“I’m coming into these matches with a lot of confidence. If I can go into the match playing like I did tonight [against Zheng], win or lose, I think I have a lot to be proud of.”

Some context for what she’s doing: Gauff has now won more WTA 1000 matches than anyone aged under 21; she just passed Caroline Wozniacki. Moreover, Gauff has reached six WTA 1000 semifinals before her 21st birthday, one more than Swiatek had achieved. Only Wozniacki (nine) had more.

The case for Sabalenka

The road through Stuttgart, Madrid, Rome and Paris is long and winding and, for the better part of a day, that journey almost caught up with Sabalenka.

She tweaked something in her lower back in the quarterfinal match against Elina Svitolina and required medical assistance before winning a third-set tiebreaker. Sabalenka was down 2-0 in the final frame and wound up saving three match points.


One thing Sabalenka doesn’t get a lot of credit for is her toughness. During that medical timeout, Tennis Channel reported that in 434 career WTA Tour matches, both qualifying and main draw, Sabalenka had never retired during a match. Roger Federer played some 1,500 matches and, famously, never retired.

Make that 435 for Sabalenka. After skipping practice on Tuesday and testing her back with a light hit on Wednesday morning, Sabalenka pronounced herself fit. The swiftness (Swiftness?) of her 6-2, 6-4 victory over Jelena Ostapenko should convince you that she’ll be OK for this one.

Sabalenka holds a commanding 5-0 head-to-head over Collins, including the dramatic Round-of-16 match from Madrid last month. Sabalenka overcame a sluggish start to win 4-6, 6-4, 6-3. It can be argued that kicked her into the form that carried her to the final.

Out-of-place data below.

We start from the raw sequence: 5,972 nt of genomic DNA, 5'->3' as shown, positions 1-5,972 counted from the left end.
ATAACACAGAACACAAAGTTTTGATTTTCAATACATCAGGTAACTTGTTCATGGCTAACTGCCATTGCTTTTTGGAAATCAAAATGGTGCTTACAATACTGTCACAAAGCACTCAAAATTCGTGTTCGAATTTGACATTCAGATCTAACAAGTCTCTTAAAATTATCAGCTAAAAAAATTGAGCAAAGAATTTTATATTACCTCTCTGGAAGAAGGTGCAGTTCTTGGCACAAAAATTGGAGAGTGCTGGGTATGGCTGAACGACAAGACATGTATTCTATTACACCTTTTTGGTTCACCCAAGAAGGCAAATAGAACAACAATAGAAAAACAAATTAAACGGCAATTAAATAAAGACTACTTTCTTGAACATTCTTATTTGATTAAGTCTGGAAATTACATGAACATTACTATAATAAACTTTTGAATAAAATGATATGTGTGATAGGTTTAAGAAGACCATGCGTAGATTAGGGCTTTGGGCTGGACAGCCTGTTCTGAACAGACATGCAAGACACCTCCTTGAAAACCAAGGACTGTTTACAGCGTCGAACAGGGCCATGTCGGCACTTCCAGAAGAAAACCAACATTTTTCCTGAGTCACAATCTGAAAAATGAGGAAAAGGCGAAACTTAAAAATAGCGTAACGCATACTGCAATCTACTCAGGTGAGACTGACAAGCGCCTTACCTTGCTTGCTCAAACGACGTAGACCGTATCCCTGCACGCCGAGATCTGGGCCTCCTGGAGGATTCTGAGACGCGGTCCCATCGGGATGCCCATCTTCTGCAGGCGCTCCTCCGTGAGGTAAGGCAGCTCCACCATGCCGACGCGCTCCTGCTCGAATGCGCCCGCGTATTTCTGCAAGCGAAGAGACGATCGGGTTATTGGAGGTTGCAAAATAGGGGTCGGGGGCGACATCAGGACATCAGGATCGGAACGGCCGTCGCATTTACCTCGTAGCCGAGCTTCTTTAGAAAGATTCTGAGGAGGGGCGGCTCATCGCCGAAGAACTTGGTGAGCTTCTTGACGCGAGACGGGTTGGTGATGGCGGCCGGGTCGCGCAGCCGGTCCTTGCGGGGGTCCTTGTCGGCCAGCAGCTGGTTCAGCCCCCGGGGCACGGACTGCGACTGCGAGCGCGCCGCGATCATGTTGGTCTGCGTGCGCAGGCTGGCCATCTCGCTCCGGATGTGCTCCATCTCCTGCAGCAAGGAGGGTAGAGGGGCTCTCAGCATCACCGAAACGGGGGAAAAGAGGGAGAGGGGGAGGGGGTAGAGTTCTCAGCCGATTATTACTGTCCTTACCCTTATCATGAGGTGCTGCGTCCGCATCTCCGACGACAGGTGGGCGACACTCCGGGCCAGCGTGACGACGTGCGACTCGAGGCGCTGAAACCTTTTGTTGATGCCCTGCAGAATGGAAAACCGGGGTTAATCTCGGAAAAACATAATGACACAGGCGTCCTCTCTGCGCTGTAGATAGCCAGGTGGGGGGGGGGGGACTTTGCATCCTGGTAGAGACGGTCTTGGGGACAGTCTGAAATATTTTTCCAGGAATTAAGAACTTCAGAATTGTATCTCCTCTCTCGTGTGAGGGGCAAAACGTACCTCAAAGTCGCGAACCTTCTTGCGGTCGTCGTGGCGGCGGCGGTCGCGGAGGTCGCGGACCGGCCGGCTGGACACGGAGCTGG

“Yeah,” she told reporters, “that was definitely like a good slap. She played incredible tennis and somehow I was able to turn the game around. If I’m going to face her, hopefully I won’t let her get to the point where she’s almost closing the match.  I’ll start better from the beginning.”

The case for Collins

No one is hotter than Collins after her 6-4, 6-3 victory over No. 24 seed Victoria Azarenka. It was the 30-year-old American’s 19th victory in 20 matches.

She’s announced that this is her last year on the Hologic WTA Tour and, after the match, Collins was asked yet again if she’d reconsider.

“A lot of it has to do with my health -- that’s life,” Collins said. “I’m going out with a bang.”

Earlier this year, Collins put together a 15-match win streak, taking titles in Miami and Charleston. In her fourth appearance in Rome, Collins is into her first semifinal. Only Swiatek (24) has won more matches than Collins (17) in WTA-1000 tournaments this year.

With Gauff, she’s one of two Americans in the semifinals. The last time two Americans advanced to the Rome semifinals was 2016 (Serena Williams and Madison Keys).

“I’ve been practicing well,” Collins said. “I had to just stay dialed in there. I’ve gotten better at hitting the small parts of the court.”

That 5-0 head-to-head is working against her, but there’s something to be said for momentum. No one has more at the moment than Collins.

The best of Collins' baseline barrage vs. Azarenka in Rome